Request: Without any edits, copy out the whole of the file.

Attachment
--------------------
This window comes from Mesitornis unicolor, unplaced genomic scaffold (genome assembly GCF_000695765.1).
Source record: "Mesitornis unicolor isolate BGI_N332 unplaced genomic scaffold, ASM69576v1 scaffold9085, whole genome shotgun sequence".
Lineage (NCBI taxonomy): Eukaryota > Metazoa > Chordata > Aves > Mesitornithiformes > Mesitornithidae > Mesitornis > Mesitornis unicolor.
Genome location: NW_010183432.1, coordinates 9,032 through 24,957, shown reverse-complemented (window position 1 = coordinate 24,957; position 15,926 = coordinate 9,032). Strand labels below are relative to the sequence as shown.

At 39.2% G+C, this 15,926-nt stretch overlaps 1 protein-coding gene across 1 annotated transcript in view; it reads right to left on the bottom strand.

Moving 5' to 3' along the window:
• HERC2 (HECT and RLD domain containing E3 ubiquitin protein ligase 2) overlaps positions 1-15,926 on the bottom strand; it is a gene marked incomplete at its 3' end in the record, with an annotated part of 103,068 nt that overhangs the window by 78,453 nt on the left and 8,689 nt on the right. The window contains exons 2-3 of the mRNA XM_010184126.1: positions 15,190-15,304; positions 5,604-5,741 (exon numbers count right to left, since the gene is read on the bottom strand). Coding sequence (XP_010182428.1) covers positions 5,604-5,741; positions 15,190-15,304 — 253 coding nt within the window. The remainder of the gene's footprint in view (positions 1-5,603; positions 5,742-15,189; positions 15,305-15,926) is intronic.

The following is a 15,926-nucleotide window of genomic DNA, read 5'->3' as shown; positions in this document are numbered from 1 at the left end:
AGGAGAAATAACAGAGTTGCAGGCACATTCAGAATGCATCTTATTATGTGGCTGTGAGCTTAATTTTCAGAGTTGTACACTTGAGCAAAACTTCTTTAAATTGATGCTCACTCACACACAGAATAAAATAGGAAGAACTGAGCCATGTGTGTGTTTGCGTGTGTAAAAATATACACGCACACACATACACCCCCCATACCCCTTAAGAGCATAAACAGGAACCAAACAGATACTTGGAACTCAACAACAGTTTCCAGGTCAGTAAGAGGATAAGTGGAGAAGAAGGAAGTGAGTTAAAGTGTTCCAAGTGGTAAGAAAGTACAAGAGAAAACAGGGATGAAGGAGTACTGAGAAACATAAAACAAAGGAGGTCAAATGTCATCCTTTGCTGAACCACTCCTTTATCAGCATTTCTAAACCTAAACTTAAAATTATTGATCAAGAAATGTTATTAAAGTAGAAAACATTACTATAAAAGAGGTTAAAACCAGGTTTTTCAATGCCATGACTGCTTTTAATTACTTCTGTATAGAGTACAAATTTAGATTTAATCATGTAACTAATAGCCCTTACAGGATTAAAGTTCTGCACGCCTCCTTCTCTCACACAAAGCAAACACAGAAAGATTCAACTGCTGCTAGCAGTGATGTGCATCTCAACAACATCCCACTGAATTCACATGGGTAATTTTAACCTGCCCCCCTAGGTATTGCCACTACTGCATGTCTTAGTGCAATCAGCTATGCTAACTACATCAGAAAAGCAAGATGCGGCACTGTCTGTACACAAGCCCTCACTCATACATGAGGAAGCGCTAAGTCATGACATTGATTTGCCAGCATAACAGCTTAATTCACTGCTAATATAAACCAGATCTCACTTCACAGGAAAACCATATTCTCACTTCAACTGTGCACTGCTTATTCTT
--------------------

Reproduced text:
This window comes from Mesitornis unicolor, unplaced genomic scaffold (genome assembly GCF_000695765.1).
Source record: "Mesitornis unicolor isolate BGI_N332 unplaced genomic scaffold, ASM69576v1 scaffold9085, whole genome shotgun sequence".
Lineage (NCBI taxonomy): Eukaryota > Metazoa > Chordata > Aves > Mesitornithiformes > Mesitornithidae > Mesitornis > Mesitornis unicolor.
Genome location: NW_010183432.1, coordinates 9,032 through 24,957, shown reverse-complemented (window position 1 = coordinate 24,957; position 15,926 = coordinate 9,032). Strand labels below are relative to the sequence as shown.

At 39.2% G+C, this 15,926-nt stretch overlaps 1 protein-coding gene across 1 annotated transcript in view; it reads right to left on the bottom strand.

Moving 5' to 3' along the window:
• HERC2 (HECT and RLD domain containing E3 ubiquitin protein ligase 2) overlaps positions 1-15,926 on the bottom strand; it is a gene marked incomplete at its 3' end in the record, with an annotated part of 103,068 nt that overhangs the window by 78,453 nt on the left and 8,689 nt on the right. The window contains exons 2-3 of the mRNA XM_010184126.1: positions 15,190-15,304; positions 5,604-5,741 (exon numbers count right to left, since the gene is read on the bottom strand). Coding sequence (XP_010182428.1) covers positions 5,604-5,741; positions 15,190-15,304 — 253 coding nt within the window. The remainder of the gene's footprint in view (positions 1-5,603; positions 5,742-15,189; positions 15,305-15,926) is intronic.

The following is a 15,926-nucleotide window of genomic DNA, read 5'->3' as shown; positions in this document are numbered from 1 at the left end:
AGGAGAAATAACAGAGTTGCAGGCACATTCAGAATGCATCTTATTATGTGGCTGTGAGCTTAATTTTCAGAGTTGTACACTTGAGCAAAACTTCTTTAAATTGATGCTCACTCACACACAGAATAAAATAGGAAGAACTGAGCCATGTGTGTGTTTGCGTGTGTAAAAATATACACGCACACACATACACCCCCCATACCCCTTAAGAGCATAAACAGGAACCAAACAGATACTTGGAACTCAACAACAGTTTCCAGGTCAGTAAGAGGATAAGTGGAGAAGAAGGAAGTGAGTTAAAGTGTTCCAAGTGGTAAGAAAGTACAAGAGAAAACAGGGATGAAGGAGTACTGAGAAACATAAAACAAAGGAGGTCAAATGTCATCCTTTGCTGAACCACTCCTTTATCAGCATTTCTAAACCTAAACTTAAAATTATTGATCAAGAAATGTTATTAAAGTAGAAAACATTACTATAAAAGAGGTTAAAACCAGGTTTTTCAATGCCATGACTGCTTTTAATTACTTCTGTATAGAGTACAAATTTAGATTTAATCATGTAACTAATAGCCCTTACAGGATTAAAGTTCTGCACGCCTCCTTCTCTCACACAAAGCAAACACAGAAAGATTCAACTGCTGCTAGCAGTGATGTGCATCTCAACAACATCCCACTGAATTCACATGGGTAATTTTAACCTGCCCCCCTAGGTATTGCCACTACTGCATGTCTTAGTGCAATCAGCTATGCTAACTACATCAGAAAAGCAAGATGCGGCACTGTCTGTACACAAGCCCTCACTCATACATGAGGAAGCGCTAAGTCATGACATTGATTTGCCAGCATAACAGCTTAATTCACTGCTAATATAAACCAGATCTCACTTCACAGGAAAACCATATTCTCACTTCAACTGTGCACTGCTTATTCTT